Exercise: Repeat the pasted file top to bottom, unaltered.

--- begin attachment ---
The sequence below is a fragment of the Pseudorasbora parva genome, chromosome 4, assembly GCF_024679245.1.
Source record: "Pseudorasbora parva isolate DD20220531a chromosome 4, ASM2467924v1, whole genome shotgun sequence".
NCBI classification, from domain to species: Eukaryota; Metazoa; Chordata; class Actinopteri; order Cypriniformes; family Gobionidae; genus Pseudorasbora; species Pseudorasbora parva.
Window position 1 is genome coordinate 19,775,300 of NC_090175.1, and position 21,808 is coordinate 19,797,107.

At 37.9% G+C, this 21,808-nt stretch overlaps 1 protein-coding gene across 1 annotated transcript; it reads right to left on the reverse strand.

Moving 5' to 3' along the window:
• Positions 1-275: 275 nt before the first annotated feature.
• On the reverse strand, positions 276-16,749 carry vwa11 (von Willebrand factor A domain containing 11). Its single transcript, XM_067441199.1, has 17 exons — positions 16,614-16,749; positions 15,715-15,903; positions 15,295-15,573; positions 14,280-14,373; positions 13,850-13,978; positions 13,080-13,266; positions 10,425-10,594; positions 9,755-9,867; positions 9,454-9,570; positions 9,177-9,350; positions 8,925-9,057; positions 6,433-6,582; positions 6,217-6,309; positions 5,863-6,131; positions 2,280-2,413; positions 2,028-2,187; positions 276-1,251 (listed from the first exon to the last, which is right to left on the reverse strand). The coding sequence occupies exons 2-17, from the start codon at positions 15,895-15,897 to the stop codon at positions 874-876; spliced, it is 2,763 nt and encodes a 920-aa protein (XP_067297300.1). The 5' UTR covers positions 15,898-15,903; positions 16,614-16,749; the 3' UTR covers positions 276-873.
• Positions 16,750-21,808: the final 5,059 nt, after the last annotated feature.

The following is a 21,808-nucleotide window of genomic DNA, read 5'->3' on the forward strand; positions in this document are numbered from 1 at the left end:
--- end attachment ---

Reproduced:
The sequence below is a fragment of the Pseudorasbora parva genome, chromosome 4, assembly GCF_024679245.1.
Source record: "Pseudorasbora parva isolate DD20220531a chromosome 4, ASM2467924v1, whole genome shotgun sequence".
NCBI classification, from domain to species: Eukaryota; Metazoa; Chordata; class Actinopteri; order Cypriniformes; family Gobionidae; genus Pseudorasbora; species Pseudorasbora parva.
Window position 1 is genome coordinate 19,775,300 of NC_090175.1, and position 21,808 is coordinate 19,797,107.

At 37.9% G+C, this 21,808-nt stretch overlaps 1 protein-coding gene across 1 annotated transcript; it reads right to left on the reverse strand.

Moving 5' to 3' along the window:
• Positions 1-275: 275 nt before the first annotated feature.
• On the reverse strand, positions 276-16,749 carry vwa11 (von Willebrand factor A domain containing 11). Its single transcript, XM_067441199.1, has 17 exons — positions 16,614-16,749; positions 15,715-15,903; positions 15,295-15,573; positions 14,280-14,373; positions 13,850-13,978; positions 13,080-13,266; positions 10,425-10,594; positions 9,755-9,867; positions 9,454-9,570; positions 9,177-9,350; positions 8,925-9,057; positions 6,433-6,582; positions 6,217-6,309; positions 5,863-6,131; positions 2,280-2,413; positions 2,028-2,187; positions 276-1,251 (listed from the first exon to the last, which is right to left on the reverse strand). The coding sequence occupies exons 2-17, from the start codon at positions 15,895-15,897 to the stop codon at positions 874-876; spliced, it is 2,763 nt and encodes a 920-aa protein (XP_067297300.1). The 5' UTR covers positions 15,898-15,903; positions 16,614-16,749; the 3' UTR covers positions 276-873.
• Positions 16,750-21,808: the final 5,059 nt, after the last annotated feature.

The following is a 21,808-nucleotide window of genomic DNA, read 5'->3' on the forward strand; positions in this document are numbered from 1 at the left end: